Lincoln begins much where Steven Spielberg’s last film, War Horse, left off. Glimpses of war are followed by overt attempts of false sentiment. And at the start of a 2 ½ hour long film, trepidation within me brewed. But what follows is a methodical descent into a world of grim politicking, whereupon charismatic figures and watershed landmarks are realized with stunning clarity. Lincoln is Steven Spielberg’s finest film in well over a decade, as he exercises restraint and control in a world of chaos and indecision.
Less a portrait of the man and more a cunning statement on the nature of gridlock democracy, Lincoln perhaps doesn’t resonate so much as a character piece due to the vast talent on screen. Tommy Lee Jones, Joseph Gordon-Levitt, James Spader, John Hawkes, Hal Holbrook, and Sally Field are among the many notable actors on display, with plenty of other character actors populating the landscape. As actors attempt to chew the scenery around them, it’s Daniel Day-Lewis as Abraham Lincoln who brings 19th century politics to a grounded reality. Day-Lewis portrays Lincoln as a soft-spoken, mannered, and brilliant politician who observed the people around in a manner that allowed him to maneuver accordingly. Broiled in tumultuous debates with contrarian personalities, Day-Lewis’ Lincoln serves as an excellent contrast to his overt displays of acting in There Will Be Blood as Daniel Plainview– even as the two characters possess a similar desire to manipulate and strategize as a means of achieving a larger agenda. But under the guide of Spielberg’s direction and Tony Kushner’s excellent scripting, the moral high ground that Lincoln takes is one of compromise - everyone is burdened with feelings of regret.
The general grimness subverts my own preconceived notions of Spielberg’s overt sentimental pandering. From War Horse to The Color Purple, I’ve often found myself at odds with his attempts of moralizing complex tragedies. His best films, AI: Artificial Intelligence, Jaws, Minority Report and even Catch Me If You Can acknowledge the difficulties in achieving idealistic virtues. Lincoln reaches the same exceptional quality of his best films but, as if in sync with its thematic intent, achieves a measure of compromise in Spielberg’s oeuvre. Not averse to sweeping sentiment, Spielberg deploys John Williams’ subtle score as a means of highlighting Lincoln’s heroics, though with Kushner’s sharp scripting, the audience is afforded the opportunity to see him politicking as he offers jobs and promotions in exchanges for votes.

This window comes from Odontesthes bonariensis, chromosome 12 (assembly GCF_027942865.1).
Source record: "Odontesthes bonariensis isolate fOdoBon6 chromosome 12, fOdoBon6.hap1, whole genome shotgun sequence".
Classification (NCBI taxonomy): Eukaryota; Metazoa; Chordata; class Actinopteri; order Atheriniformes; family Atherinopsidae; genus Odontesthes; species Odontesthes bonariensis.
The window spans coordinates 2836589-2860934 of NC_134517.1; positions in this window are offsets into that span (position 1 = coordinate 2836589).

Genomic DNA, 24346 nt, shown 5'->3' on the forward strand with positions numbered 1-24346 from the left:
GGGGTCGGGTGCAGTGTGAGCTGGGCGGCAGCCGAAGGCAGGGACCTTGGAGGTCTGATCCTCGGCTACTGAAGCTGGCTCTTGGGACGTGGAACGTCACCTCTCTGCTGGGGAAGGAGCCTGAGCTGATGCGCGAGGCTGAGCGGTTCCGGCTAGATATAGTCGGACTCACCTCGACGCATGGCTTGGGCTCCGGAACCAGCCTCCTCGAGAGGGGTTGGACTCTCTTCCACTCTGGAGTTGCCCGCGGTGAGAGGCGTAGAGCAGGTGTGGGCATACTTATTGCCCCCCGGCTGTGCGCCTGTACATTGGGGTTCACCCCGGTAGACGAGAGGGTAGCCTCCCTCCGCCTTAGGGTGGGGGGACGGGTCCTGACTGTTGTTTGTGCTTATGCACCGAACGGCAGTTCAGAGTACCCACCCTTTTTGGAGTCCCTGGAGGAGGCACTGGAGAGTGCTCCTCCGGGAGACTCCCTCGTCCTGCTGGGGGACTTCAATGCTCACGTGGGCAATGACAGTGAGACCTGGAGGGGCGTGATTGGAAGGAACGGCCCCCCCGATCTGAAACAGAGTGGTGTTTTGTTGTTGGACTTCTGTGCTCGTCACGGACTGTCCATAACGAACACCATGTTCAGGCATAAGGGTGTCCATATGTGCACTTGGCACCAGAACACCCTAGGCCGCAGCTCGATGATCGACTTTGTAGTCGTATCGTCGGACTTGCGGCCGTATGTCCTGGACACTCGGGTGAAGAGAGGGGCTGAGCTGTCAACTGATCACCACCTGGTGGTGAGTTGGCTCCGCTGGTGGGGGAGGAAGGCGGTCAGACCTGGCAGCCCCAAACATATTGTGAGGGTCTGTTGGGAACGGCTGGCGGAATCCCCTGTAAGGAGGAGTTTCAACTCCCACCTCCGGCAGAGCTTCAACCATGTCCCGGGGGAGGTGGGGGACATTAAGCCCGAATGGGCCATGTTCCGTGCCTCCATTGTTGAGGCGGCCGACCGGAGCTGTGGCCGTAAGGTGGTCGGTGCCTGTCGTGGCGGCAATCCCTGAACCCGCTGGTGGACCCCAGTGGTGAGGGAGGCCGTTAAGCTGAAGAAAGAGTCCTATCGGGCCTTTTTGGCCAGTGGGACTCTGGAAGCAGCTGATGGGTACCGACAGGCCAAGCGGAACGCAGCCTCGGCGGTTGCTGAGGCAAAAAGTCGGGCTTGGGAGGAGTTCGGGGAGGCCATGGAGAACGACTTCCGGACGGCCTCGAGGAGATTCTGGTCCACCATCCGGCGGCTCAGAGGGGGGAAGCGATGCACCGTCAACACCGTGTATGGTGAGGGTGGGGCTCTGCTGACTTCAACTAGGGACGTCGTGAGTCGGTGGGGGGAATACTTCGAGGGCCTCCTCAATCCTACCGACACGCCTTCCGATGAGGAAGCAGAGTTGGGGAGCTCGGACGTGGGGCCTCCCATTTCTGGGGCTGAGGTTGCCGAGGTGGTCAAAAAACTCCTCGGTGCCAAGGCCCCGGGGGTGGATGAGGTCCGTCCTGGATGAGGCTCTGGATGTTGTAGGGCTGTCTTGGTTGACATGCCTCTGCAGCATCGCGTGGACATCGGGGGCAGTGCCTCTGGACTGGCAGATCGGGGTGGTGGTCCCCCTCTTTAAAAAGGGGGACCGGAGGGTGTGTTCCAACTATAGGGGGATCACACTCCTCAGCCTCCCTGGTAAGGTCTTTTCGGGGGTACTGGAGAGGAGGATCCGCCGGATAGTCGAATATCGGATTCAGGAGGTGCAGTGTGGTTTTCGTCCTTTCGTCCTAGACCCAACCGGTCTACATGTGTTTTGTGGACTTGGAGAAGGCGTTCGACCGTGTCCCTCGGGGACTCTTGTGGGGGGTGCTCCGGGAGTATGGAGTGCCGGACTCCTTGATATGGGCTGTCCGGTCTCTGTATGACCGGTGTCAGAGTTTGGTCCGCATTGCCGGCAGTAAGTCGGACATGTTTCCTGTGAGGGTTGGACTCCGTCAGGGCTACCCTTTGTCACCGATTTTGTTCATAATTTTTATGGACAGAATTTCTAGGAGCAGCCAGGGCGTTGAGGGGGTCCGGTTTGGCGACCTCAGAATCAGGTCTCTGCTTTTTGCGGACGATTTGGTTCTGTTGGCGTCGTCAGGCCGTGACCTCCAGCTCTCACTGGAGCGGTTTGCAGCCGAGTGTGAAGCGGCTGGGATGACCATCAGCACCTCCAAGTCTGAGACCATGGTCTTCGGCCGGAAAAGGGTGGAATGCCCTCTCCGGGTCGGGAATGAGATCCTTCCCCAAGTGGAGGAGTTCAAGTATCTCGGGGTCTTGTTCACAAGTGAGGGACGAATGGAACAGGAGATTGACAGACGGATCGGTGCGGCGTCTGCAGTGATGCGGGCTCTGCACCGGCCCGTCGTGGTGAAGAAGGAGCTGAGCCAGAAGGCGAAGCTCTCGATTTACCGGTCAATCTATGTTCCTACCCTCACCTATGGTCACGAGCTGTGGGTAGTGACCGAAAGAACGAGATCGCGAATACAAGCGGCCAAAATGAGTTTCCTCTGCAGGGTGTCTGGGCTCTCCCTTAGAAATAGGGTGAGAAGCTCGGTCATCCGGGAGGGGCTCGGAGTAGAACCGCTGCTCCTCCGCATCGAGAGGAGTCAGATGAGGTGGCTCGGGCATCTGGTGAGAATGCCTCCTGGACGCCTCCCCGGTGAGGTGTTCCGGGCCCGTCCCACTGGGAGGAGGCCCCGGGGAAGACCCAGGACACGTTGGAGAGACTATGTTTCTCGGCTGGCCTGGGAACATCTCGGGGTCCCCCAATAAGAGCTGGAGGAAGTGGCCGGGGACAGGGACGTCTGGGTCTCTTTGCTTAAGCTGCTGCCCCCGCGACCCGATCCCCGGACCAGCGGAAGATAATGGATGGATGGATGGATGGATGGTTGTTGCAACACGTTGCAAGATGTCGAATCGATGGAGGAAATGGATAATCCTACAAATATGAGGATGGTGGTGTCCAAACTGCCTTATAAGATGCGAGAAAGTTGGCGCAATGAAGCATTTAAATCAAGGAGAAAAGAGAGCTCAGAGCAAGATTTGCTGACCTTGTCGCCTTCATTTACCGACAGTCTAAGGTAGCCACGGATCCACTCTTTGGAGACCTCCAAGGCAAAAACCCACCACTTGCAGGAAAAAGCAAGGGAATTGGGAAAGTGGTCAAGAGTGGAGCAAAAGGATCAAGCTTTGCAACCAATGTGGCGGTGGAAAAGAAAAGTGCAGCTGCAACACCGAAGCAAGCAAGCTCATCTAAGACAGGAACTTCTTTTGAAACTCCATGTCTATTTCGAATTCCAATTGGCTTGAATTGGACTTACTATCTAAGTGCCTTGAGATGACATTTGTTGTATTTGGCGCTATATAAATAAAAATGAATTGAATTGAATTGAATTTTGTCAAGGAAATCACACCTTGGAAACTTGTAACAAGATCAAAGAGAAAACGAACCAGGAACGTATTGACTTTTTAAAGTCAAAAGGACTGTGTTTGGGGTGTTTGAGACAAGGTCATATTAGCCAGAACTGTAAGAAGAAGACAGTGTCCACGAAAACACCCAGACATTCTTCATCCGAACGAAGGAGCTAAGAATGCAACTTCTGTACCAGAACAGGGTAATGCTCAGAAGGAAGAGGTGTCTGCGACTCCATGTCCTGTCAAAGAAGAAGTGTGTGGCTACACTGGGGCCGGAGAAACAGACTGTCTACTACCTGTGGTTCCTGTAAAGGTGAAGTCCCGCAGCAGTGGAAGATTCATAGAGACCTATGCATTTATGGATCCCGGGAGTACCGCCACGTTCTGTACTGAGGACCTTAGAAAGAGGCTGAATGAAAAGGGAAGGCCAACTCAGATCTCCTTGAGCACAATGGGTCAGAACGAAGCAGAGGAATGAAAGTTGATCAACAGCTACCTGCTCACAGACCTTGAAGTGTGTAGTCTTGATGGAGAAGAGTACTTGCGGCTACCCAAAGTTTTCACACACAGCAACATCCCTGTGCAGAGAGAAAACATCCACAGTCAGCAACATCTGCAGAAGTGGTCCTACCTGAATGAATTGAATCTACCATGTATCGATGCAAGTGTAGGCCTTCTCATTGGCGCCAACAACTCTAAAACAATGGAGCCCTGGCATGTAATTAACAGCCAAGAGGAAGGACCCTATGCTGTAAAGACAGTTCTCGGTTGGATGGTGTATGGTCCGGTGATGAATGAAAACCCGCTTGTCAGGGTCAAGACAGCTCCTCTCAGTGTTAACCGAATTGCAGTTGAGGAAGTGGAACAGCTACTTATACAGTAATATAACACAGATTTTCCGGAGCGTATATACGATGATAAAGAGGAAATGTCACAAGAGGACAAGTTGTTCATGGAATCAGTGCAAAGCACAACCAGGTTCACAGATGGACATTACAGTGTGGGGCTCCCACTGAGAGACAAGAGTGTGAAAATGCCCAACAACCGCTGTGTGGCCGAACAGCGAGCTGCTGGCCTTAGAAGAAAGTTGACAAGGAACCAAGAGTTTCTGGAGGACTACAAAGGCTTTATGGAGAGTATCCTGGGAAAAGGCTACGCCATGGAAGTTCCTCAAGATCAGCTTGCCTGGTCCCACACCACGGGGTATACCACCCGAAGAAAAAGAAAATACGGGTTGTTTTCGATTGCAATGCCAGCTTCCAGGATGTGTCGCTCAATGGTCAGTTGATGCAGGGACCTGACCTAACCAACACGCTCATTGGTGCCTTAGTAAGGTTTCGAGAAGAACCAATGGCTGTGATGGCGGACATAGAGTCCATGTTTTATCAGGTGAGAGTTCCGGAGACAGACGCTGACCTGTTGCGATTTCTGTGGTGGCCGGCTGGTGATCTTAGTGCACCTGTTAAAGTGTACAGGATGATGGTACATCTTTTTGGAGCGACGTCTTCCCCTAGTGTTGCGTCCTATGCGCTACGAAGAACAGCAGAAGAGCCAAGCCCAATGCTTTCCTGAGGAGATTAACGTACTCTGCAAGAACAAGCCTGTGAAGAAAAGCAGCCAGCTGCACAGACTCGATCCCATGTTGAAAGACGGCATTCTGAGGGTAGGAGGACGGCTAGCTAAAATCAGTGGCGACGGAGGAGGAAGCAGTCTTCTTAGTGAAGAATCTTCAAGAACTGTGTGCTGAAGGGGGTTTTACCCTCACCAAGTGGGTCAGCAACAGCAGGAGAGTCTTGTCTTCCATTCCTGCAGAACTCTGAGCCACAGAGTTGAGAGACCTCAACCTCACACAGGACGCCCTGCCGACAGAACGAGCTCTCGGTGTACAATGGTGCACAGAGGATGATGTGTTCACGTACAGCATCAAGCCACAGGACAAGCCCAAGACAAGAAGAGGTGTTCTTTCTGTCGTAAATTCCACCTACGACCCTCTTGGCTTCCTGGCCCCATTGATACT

Kushner, Spielberg, and Day-Lewis instill a level of humanity and ground a mythical figure. Abraham Lincoln’s contributions and overall presence in American history are realized in Lincoln, but so are the tumultuous months leading to the passing of the 13th amendment. As General Ulysses S. Grant (Jared Harris) notes in the final act of the film, the last year that he saw the president, it looks as if he aged by ten. The strains of achieving a measure of social change weather even the most resilient souls. And it’s here where Spielberg’s sympathy plays operate at their finest – in a scene involving Lincoln and two telegraphers, he posits existential questions on the nature of being born into a specific time and place. One of the telegrapher’s note that Lincoln’s presence and birth may very well have been preordained – to which Lincoln walks away, hunched over and weary, exposing himself as just as human as anyone else.